Men are generally more self-sufficient and more supportive of radical freedom, while women tend to be more "statist", and more in favor of policies and organizations that take care of others (while men might take a more hard-nosed, bootstrapping approach). Women seek to be cared for and loved, while men seek to be in control and independent.

    The main question: why? It is purely cultural? Or is there some innate reason for it?
    Are they more self-sufficient or the role they inhabit = self sufficiency to you? Somewhere there is sacrifice. The role of caretaker is more than self-sufficient. The role of provider, is more than self-sufficient. Which one is valued more monatarily in society now?

    How many women and men do you know? Do you know those that break these molds but push them to the side as exceptions?

    Just wondering. Because I find when you don't fit the mold you don't get counted in the population.

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    They're not.
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    Quote Originally Posted by Coriolis View Post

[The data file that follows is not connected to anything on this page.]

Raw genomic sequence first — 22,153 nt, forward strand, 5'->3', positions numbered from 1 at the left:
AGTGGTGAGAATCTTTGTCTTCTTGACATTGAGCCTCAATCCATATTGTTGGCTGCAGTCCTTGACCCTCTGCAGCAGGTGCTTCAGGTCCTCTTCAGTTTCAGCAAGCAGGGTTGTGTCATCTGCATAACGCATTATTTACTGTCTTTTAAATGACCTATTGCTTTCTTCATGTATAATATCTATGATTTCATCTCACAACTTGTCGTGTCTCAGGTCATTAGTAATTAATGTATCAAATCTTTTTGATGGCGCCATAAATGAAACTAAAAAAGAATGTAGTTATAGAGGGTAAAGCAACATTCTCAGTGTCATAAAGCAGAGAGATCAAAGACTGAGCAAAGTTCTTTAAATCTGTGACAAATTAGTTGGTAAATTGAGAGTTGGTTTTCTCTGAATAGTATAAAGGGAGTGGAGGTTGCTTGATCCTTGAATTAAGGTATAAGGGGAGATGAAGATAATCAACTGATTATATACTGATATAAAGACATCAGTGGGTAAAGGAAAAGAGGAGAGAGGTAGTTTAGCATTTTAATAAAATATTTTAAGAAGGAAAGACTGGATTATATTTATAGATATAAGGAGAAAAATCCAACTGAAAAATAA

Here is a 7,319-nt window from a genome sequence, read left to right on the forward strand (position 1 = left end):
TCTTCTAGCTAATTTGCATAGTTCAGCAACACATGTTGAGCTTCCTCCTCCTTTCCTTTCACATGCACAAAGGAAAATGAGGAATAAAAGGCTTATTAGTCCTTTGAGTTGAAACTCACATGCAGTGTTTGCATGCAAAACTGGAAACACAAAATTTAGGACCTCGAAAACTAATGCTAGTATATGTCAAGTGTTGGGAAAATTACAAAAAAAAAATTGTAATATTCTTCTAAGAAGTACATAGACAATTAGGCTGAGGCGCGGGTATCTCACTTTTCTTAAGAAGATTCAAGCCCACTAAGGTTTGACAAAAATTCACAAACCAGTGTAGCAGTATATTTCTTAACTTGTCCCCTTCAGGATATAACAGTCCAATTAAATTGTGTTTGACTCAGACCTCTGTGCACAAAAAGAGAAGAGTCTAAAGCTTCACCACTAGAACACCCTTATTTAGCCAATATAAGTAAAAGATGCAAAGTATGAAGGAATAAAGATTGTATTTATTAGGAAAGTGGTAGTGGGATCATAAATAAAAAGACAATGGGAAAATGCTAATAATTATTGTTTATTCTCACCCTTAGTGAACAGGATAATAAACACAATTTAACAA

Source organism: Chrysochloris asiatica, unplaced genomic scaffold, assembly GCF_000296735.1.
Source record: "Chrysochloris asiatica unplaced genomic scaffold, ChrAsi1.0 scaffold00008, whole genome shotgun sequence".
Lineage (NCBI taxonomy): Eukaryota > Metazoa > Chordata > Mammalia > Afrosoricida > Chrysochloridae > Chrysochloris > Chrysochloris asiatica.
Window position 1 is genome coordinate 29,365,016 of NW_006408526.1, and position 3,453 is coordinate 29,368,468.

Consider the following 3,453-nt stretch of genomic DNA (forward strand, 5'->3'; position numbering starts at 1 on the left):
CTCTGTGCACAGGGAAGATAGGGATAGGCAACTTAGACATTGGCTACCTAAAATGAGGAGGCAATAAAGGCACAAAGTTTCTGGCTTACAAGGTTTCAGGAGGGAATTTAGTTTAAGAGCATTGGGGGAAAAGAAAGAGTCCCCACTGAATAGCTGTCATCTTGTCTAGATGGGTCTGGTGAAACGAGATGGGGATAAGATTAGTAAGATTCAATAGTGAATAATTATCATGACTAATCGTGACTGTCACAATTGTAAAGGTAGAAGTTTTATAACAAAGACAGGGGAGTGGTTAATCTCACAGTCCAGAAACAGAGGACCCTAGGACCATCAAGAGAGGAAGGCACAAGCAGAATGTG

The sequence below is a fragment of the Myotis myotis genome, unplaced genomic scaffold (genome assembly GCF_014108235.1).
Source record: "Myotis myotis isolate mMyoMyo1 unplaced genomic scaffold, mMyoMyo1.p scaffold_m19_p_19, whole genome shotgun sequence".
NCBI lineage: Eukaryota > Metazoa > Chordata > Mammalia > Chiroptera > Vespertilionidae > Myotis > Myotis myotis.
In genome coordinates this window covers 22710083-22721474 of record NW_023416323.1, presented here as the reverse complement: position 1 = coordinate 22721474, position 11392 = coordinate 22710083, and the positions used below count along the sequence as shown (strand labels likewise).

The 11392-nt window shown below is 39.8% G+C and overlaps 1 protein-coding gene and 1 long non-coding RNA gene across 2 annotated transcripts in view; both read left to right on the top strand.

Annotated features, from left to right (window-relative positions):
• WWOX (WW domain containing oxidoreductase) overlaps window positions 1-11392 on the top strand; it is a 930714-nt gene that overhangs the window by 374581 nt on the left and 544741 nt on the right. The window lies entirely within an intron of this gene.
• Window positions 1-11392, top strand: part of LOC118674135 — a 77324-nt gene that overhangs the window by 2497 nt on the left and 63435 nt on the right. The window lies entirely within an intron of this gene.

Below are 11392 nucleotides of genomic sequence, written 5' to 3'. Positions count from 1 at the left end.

I think it is 95% culture/upbringing. For starters, too many women are still raised with the mindset that they NEED a man - to be complete, to take care of them, to be considered valuable and attractive, etc. Men are still more likely to be raised with the assumption that they must be self-supporting. We still are more likely to criticize a man whose wife supports him, while finding nothing wrong with a woman whose husband supports her, etc. Times are indeed changing, but old habits die hard.

    Any innate factors cut both ways. E.g. do women seek to be cared for and loved, or is it in a woman's nature to be caring and loving? Do men want radical freedom, or do they willingly take on the responsibilities of protector and provider?
    This. Plus more that I don't feel like elaborating on at the moment.
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    Quote Originally Posted by ThaumaturgicTheorist View Post